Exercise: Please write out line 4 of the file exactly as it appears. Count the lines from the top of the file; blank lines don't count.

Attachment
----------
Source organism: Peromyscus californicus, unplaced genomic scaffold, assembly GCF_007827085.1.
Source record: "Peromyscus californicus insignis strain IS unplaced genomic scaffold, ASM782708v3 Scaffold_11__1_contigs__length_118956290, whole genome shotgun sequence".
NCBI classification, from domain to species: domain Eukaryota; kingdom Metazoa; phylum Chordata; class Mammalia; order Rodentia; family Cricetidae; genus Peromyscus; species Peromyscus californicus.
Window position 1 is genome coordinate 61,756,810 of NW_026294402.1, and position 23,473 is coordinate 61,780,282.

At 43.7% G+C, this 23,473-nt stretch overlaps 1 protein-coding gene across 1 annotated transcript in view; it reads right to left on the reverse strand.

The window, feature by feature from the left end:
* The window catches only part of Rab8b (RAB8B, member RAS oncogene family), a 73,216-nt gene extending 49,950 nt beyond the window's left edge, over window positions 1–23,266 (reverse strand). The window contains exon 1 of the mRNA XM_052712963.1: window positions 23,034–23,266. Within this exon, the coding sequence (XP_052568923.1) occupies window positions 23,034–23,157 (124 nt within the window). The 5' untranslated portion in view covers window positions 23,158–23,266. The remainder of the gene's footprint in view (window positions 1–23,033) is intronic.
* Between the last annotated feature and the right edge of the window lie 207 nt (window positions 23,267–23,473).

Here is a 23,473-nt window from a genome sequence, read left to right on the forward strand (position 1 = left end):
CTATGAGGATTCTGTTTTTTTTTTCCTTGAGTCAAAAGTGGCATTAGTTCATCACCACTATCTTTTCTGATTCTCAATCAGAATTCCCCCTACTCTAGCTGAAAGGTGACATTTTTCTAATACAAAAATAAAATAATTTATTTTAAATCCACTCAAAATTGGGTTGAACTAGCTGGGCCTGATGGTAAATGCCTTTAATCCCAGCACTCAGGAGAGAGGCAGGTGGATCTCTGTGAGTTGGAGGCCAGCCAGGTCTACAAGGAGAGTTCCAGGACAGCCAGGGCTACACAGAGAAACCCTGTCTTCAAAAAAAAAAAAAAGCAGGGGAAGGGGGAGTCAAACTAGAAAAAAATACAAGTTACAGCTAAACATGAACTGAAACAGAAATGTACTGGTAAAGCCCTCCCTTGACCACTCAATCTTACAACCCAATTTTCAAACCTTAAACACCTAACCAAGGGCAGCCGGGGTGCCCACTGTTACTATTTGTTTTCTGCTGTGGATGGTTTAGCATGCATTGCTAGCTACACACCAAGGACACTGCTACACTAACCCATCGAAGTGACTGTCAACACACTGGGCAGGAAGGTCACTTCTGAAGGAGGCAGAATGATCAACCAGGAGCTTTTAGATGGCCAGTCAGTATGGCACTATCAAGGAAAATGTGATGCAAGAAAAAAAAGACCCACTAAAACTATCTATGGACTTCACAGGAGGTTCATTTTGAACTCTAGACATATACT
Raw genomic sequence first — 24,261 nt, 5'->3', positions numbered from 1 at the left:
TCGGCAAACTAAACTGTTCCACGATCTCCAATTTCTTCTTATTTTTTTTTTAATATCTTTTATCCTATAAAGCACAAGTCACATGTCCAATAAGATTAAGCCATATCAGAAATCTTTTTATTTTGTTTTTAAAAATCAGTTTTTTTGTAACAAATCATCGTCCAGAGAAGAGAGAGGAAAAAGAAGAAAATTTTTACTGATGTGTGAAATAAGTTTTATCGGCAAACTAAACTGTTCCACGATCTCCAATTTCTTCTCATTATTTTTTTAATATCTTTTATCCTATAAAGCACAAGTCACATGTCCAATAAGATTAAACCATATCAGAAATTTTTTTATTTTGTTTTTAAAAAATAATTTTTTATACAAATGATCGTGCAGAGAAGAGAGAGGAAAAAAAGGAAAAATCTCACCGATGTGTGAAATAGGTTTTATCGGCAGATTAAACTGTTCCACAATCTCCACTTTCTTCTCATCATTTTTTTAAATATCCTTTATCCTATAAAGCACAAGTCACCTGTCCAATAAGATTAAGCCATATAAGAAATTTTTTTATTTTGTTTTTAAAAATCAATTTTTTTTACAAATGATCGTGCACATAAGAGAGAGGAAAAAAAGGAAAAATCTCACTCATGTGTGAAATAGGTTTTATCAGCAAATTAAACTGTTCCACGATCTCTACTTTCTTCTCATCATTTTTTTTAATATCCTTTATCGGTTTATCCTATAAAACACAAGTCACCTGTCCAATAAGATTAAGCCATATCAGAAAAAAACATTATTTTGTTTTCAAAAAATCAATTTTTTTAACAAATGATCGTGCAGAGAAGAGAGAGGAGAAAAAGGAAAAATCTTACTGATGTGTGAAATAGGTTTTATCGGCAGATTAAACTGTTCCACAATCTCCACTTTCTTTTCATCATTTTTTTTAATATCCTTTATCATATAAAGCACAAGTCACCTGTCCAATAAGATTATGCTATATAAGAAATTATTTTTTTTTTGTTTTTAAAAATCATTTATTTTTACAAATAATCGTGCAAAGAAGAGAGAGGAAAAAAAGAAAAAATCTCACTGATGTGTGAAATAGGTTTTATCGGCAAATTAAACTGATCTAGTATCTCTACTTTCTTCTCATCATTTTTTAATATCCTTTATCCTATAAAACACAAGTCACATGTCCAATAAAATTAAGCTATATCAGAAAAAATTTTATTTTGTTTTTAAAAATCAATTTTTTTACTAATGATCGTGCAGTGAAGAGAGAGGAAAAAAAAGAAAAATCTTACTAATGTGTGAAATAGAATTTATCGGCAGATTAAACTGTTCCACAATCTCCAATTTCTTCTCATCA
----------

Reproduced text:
Window position 1 is genome coordinate 61,756,810 of NW_026294402.1, and position 23,473 is coordinate 61,780,282.